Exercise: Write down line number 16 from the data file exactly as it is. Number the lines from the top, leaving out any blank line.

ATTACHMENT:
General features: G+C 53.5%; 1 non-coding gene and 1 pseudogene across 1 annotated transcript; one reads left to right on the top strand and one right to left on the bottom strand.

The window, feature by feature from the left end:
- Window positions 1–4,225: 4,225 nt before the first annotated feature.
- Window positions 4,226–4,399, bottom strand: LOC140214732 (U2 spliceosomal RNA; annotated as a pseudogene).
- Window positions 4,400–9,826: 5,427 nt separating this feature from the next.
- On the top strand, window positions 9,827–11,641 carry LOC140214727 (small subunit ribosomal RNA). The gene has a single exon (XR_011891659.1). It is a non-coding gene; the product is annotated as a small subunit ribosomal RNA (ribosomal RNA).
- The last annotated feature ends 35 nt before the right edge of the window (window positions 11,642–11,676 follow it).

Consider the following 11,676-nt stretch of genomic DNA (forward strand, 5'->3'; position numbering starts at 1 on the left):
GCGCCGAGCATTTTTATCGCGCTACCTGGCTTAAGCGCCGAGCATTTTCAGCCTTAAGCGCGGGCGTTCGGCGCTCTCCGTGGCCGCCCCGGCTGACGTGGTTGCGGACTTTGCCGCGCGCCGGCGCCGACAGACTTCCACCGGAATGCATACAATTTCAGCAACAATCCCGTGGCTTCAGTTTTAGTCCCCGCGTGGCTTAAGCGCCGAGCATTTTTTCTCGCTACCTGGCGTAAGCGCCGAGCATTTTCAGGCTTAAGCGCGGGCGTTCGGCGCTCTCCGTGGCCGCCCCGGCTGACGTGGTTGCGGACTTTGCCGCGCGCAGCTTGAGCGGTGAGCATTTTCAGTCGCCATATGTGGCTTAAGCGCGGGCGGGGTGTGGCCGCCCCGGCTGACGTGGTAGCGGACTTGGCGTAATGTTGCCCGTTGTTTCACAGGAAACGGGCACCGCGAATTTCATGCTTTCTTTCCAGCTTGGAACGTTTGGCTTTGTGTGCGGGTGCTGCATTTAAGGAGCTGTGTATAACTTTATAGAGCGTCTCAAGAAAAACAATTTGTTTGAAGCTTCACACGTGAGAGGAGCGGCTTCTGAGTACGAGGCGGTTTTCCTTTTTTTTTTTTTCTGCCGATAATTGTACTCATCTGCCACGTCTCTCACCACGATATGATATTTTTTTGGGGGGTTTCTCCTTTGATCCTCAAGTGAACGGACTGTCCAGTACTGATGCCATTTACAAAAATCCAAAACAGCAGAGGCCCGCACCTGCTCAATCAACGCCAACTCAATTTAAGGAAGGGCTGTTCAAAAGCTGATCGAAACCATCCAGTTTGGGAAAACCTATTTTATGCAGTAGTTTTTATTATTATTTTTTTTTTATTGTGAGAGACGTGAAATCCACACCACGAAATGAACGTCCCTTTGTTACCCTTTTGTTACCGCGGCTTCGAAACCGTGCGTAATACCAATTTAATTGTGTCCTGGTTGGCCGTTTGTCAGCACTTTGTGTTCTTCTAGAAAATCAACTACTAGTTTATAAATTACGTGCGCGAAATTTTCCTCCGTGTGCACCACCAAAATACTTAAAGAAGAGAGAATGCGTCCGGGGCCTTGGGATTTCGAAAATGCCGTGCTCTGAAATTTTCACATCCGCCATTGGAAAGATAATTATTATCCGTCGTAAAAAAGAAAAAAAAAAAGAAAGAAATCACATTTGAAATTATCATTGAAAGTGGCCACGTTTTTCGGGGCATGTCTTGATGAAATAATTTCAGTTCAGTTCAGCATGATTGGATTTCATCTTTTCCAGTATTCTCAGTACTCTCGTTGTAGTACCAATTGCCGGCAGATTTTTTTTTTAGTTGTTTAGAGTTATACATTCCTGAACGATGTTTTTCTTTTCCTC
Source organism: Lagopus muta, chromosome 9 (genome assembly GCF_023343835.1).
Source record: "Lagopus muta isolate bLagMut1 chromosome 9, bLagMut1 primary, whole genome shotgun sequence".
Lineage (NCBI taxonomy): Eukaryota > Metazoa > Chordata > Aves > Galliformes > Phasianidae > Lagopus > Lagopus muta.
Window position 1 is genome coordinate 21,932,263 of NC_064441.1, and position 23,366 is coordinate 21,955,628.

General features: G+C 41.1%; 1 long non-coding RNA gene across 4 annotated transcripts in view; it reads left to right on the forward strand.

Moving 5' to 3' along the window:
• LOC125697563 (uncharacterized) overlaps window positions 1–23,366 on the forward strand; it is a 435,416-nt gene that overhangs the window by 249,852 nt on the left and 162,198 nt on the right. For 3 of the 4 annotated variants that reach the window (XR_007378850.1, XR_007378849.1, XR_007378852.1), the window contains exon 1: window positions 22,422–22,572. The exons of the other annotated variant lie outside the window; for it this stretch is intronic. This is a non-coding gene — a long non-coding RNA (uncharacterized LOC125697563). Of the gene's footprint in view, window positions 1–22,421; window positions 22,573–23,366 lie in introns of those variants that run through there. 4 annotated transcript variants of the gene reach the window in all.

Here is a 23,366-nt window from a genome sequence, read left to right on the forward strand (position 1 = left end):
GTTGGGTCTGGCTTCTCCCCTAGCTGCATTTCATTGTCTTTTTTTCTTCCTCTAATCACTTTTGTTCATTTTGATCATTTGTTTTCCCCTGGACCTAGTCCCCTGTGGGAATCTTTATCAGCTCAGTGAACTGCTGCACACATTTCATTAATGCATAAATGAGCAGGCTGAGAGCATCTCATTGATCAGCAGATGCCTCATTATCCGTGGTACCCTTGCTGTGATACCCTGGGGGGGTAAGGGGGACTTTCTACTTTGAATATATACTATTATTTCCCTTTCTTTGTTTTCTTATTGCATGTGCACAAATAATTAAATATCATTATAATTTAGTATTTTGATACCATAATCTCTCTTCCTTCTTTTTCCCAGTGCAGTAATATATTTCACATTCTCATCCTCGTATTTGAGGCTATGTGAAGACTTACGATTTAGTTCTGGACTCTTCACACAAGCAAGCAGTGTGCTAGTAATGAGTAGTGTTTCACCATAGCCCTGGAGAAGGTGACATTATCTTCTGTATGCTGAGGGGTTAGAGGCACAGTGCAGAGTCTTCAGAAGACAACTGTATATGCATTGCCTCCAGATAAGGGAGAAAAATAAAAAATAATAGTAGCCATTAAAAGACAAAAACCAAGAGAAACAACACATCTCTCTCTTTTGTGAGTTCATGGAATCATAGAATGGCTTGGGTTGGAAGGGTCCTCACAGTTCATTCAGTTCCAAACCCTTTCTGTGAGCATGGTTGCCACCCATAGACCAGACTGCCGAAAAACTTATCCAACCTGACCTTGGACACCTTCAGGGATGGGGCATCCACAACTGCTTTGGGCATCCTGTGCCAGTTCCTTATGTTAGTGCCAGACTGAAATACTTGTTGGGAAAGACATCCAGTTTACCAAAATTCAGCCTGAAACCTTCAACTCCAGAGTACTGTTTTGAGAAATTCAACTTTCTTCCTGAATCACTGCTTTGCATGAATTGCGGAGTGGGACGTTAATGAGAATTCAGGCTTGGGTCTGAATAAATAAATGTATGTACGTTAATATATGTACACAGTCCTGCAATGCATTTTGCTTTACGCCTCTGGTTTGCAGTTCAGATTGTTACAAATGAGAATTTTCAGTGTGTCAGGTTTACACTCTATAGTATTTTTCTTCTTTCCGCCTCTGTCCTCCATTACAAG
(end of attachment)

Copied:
• LOC125697563 (uncharacterized) overlaps window positions 1–23,366 on the forward strand; it is a 435,416-nt gene that overhangs the window by 249,852 nt on the left and 162,198 nt on the right. For 3 of the 4 annotated variants that reach the window (XR_007378850.1, XR_007378849.1, XR_007378852.1), the window contains exon 1: window positions 22,422–22,572. The exons of the other annotated variant lie outside the window; for it this stretch is intronic. This is a non-coding gene — a long non-coding RNA (uncharacterized LOC125697563). Of the gene's footprint in view, window positions 1–22,421; window positions 22,573–23,366 lie in introns of those variants that run through there. 4 annotated transcript variants of the gene reach the window in all.